Suthers: State winning war on meth
“I’m going to try meth just once. I’m not going to be like that guy.”
That’s the tag line to television and radio ads that have aired for some months, warning young people about the perils of using methamphetamine.
The in-your-face anti-meth message is about to enter a new phase, said Colorado Attorney General John Suthers, who was in town Monday to announce the new ad campaign.
Suthers and other state leaders took the Colorado Meth Project, their war against the use and manufacture of the dangerous drug, to the airwaves about a year ago. The attorney general said the message is starting to pay off.
“You have probably seen the televisions ads, the billboards on the highways,” the attorney general told The Daily Sentinel editorial board. “The whole approach is to raise the notion of the risk of the drug, and to deter their first use. Other states that are farther along than us have had great success.”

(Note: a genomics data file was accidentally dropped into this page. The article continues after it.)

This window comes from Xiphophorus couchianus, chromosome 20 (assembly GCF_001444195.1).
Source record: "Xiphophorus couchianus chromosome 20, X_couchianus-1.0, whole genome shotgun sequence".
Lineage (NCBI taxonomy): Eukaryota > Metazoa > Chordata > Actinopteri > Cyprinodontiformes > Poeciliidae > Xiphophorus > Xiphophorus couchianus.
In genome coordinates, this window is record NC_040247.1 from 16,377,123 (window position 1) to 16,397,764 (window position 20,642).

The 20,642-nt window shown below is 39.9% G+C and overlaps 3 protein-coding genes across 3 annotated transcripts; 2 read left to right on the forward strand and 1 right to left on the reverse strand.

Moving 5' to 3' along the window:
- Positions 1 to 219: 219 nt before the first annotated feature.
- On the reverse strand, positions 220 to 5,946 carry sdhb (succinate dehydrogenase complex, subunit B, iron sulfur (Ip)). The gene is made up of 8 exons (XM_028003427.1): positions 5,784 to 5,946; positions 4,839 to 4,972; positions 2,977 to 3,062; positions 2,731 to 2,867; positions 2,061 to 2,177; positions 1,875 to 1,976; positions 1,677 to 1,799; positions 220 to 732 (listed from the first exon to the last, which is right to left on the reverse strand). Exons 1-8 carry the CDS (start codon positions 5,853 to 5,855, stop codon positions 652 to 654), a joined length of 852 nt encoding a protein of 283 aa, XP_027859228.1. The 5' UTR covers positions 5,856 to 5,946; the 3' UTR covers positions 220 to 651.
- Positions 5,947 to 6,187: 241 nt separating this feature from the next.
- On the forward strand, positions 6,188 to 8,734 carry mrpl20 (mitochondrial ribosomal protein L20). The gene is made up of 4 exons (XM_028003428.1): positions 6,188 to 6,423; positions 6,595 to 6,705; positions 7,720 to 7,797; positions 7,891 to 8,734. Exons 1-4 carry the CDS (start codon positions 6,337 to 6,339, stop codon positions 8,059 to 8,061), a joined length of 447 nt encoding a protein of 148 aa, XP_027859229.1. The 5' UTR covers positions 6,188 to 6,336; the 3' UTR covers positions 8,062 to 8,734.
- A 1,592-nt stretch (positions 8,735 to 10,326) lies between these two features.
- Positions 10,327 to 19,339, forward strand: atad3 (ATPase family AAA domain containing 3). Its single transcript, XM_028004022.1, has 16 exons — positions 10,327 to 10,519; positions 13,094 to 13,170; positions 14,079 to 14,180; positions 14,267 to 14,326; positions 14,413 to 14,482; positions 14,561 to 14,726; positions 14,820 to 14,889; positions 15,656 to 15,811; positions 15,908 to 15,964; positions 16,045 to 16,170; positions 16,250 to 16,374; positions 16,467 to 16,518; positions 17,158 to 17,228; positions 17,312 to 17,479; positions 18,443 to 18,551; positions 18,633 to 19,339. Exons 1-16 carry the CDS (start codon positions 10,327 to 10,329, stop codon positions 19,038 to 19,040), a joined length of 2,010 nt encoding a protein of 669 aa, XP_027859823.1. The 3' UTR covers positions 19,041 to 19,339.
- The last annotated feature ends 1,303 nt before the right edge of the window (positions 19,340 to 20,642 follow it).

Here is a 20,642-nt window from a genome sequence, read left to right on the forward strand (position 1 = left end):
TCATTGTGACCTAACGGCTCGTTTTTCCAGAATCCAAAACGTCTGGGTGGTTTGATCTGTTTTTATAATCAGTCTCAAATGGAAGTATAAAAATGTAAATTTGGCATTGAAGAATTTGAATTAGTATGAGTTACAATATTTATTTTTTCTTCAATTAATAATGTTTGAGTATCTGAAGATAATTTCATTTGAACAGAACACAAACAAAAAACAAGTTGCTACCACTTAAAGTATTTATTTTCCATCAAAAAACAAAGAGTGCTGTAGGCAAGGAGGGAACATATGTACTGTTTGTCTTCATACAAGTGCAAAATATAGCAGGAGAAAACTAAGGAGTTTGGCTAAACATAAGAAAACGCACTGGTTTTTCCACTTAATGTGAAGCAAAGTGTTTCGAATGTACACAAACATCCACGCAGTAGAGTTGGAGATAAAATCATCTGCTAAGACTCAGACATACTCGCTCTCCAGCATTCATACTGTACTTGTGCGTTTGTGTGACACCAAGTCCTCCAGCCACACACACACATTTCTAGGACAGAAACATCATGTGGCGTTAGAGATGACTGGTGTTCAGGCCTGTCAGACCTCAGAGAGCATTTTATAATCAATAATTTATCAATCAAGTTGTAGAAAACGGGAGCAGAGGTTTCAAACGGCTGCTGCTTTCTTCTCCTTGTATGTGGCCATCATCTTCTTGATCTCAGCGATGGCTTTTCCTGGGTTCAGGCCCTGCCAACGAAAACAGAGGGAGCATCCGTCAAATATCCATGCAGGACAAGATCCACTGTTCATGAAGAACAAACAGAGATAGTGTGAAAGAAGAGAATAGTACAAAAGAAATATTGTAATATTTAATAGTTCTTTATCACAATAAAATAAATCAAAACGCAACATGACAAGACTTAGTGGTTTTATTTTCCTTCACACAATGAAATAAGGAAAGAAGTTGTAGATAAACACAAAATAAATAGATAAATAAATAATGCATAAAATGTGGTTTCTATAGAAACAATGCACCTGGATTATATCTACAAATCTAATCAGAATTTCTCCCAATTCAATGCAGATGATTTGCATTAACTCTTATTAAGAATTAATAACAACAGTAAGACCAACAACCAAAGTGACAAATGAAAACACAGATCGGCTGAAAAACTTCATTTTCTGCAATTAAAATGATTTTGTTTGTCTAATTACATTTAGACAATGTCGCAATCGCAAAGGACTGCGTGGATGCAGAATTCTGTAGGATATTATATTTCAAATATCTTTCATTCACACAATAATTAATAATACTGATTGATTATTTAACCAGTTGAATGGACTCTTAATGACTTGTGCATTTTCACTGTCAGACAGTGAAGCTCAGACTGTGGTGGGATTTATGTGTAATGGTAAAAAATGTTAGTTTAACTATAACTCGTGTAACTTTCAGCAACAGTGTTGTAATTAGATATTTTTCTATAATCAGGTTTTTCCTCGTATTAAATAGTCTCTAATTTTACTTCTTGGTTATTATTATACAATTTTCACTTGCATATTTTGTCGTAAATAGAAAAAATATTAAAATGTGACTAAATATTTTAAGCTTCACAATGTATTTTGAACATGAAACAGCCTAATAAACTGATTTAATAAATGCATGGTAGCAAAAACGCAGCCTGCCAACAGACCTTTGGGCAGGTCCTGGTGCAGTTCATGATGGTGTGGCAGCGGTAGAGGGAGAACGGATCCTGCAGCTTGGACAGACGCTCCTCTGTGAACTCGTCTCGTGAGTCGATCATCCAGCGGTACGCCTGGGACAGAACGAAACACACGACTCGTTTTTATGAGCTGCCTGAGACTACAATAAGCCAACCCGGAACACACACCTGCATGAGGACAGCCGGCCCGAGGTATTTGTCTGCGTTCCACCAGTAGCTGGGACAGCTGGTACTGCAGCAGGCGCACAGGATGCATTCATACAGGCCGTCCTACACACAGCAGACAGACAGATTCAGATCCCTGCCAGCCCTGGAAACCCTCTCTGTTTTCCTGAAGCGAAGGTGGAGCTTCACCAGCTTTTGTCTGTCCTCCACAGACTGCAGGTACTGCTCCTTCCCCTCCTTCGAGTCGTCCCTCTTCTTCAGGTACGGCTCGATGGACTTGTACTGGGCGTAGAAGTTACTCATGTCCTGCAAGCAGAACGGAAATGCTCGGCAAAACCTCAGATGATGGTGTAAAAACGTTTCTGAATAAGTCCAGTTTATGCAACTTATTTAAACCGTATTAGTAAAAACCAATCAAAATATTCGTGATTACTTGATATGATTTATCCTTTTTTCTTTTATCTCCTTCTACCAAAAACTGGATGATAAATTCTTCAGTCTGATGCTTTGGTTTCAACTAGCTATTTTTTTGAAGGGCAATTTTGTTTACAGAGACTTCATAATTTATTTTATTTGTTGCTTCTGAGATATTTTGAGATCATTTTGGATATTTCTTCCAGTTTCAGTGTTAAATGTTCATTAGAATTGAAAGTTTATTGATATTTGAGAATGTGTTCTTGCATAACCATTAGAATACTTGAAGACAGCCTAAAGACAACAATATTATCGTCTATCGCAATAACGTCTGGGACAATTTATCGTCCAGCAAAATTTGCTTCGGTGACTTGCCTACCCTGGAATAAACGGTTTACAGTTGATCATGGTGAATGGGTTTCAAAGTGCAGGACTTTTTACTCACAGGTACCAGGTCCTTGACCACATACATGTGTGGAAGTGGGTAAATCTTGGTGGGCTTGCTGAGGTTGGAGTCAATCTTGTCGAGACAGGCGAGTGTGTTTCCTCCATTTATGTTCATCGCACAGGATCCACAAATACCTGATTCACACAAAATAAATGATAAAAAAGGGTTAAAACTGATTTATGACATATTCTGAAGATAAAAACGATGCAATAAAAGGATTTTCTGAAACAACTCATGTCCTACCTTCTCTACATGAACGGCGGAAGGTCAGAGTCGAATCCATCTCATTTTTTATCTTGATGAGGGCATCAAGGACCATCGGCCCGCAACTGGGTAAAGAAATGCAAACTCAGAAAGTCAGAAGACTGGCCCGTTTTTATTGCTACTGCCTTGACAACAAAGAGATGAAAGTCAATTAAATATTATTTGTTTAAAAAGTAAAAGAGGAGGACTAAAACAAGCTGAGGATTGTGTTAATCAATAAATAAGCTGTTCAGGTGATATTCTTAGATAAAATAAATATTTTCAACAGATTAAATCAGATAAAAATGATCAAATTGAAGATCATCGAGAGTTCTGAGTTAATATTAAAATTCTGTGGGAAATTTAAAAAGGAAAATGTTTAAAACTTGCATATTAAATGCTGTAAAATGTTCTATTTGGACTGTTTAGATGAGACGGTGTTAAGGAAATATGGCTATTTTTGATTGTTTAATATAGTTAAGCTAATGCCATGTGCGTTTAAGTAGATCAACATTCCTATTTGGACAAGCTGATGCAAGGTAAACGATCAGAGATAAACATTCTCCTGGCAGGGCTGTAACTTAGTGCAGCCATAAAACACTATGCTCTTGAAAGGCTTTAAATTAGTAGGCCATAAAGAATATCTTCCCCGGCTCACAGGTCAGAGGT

Based on a similar campaign in Montana, the message has shown good results in Colorado, said Ken MacLennan, executive director of the project.
A year ago, 79 percent of Colorado youth saw the drug as a great risk. The figure is up to 88 percent, according to a project survey. At the same time, 94 percent of teens said they have seen the ads and have a better understanding of the dangers of the drug. As a result, 89 percent said they were less likely to use it.
The new campaign will continue to focus on its dangers but be more specific, MacLennan said.
Use of methamphetamine also is dropping in the Grand Valley, said Mesa County Chief Deputy District Attorney Dan Rubinstein.
In 2005, prosecutors filed more than 2,223 methamphetamine cases. That number was down to 1,824 last year, marking the fourth consecutive drop in felony filings.
Rubinstein, MacLennan and Suthers announced the new ad campaign at Central High School.
“We needed a very comprehensive prevention campaign, and this project has given us that,” Suthers said.